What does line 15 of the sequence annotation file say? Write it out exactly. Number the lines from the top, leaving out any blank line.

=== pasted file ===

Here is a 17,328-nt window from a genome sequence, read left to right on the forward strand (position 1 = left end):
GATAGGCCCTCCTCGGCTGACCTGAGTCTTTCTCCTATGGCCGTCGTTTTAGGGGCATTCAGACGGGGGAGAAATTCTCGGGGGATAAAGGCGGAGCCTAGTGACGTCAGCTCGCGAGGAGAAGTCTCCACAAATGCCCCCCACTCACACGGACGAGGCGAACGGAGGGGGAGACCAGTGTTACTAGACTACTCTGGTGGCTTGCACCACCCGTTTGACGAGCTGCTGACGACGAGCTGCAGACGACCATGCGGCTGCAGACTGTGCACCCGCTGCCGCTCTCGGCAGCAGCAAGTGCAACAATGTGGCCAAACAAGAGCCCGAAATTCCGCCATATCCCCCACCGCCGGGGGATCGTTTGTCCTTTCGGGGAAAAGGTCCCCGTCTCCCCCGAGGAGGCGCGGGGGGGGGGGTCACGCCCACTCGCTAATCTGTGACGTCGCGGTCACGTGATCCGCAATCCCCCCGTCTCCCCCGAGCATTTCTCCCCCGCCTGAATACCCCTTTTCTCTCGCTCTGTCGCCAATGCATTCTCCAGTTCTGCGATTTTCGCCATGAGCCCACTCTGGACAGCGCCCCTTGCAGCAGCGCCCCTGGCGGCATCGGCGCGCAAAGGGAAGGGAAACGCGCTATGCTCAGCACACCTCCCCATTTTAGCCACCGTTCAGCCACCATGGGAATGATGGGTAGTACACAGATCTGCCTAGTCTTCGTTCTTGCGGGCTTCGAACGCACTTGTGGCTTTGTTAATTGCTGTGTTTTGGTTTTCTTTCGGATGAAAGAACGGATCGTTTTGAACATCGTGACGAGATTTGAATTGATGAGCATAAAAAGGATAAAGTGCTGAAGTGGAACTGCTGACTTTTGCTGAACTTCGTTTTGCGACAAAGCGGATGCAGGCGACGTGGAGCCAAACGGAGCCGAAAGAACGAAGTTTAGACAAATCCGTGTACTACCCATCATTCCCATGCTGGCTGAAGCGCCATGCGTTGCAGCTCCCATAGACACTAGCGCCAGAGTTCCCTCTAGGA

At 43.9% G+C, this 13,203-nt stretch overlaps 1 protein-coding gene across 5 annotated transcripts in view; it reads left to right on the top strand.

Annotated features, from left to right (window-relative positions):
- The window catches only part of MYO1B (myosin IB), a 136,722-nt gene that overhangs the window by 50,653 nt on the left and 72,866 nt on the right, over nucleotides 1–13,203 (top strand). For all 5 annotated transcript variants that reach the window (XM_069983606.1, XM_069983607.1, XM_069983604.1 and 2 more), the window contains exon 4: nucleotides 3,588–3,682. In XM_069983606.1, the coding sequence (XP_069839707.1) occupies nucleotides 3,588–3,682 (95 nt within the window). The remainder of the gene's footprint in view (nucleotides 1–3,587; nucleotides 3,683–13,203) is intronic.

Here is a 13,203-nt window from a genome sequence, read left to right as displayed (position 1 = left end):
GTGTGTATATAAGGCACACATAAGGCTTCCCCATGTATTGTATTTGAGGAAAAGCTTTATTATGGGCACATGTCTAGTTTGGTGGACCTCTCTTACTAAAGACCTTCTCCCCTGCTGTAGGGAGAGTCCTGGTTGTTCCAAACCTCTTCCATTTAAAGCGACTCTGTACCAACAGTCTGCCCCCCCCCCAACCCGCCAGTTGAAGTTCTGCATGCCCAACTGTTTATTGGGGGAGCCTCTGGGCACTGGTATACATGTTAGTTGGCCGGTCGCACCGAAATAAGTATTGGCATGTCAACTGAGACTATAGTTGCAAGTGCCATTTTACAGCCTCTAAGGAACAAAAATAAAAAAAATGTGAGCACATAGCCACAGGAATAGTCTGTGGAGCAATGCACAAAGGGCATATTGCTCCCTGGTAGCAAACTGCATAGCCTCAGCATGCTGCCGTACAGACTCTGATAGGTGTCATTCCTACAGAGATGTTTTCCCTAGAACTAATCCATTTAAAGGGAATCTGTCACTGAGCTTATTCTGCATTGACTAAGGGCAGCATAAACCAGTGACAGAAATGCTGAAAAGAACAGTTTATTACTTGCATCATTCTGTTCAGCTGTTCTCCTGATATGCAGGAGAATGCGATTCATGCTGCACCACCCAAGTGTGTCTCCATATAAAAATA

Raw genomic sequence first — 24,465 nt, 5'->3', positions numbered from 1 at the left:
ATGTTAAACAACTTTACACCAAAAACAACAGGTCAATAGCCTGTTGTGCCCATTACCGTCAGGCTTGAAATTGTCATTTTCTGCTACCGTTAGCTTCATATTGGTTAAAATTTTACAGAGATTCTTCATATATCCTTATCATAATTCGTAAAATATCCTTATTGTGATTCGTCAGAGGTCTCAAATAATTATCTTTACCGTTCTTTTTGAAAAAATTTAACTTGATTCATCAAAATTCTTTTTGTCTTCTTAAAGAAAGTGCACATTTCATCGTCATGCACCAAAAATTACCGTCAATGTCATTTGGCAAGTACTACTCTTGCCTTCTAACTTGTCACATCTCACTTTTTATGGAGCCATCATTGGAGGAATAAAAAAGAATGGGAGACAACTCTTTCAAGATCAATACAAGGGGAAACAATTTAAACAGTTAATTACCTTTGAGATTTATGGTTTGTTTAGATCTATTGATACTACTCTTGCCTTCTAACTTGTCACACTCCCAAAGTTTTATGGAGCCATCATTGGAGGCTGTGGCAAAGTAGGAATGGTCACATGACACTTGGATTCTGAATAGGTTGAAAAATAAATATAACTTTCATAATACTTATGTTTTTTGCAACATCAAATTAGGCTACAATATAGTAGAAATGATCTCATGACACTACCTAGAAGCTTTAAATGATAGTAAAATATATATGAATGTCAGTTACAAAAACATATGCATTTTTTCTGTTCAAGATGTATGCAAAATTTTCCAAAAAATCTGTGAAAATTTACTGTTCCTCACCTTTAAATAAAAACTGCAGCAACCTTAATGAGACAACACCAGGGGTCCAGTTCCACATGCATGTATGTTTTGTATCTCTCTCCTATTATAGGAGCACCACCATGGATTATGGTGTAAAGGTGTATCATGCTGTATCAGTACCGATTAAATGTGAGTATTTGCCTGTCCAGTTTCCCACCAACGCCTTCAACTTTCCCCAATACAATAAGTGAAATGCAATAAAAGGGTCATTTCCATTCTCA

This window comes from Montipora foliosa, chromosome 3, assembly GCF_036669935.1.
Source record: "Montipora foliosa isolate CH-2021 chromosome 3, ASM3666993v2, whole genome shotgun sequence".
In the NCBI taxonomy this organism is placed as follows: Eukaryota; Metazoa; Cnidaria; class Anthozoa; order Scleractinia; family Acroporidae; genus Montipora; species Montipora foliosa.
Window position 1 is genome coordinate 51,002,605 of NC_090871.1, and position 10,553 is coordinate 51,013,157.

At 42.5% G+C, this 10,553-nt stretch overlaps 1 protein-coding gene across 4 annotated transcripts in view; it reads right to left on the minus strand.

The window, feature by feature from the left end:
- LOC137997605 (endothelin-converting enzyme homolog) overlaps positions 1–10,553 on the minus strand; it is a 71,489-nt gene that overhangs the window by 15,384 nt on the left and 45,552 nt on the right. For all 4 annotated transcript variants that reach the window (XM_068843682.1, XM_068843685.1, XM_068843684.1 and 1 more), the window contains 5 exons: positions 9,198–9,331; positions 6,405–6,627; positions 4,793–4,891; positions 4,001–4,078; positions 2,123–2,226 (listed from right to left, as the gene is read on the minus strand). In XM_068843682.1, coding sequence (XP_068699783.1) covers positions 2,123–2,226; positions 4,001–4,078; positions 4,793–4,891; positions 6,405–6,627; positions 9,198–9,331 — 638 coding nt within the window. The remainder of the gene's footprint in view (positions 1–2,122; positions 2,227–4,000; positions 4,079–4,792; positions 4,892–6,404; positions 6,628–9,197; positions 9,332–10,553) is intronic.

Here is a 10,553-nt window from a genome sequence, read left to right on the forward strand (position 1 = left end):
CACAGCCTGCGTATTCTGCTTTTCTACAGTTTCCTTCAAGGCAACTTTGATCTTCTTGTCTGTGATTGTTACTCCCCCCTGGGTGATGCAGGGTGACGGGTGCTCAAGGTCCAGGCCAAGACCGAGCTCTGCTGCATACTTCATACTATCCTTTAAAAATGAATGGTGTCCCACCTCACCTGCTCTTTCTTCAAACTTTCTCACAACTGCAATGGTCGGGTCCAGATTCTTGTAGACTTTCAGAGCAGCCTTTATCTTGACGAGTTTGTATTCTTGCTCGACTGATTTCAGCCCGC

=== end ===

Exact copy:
The window, feature by feature from the left end: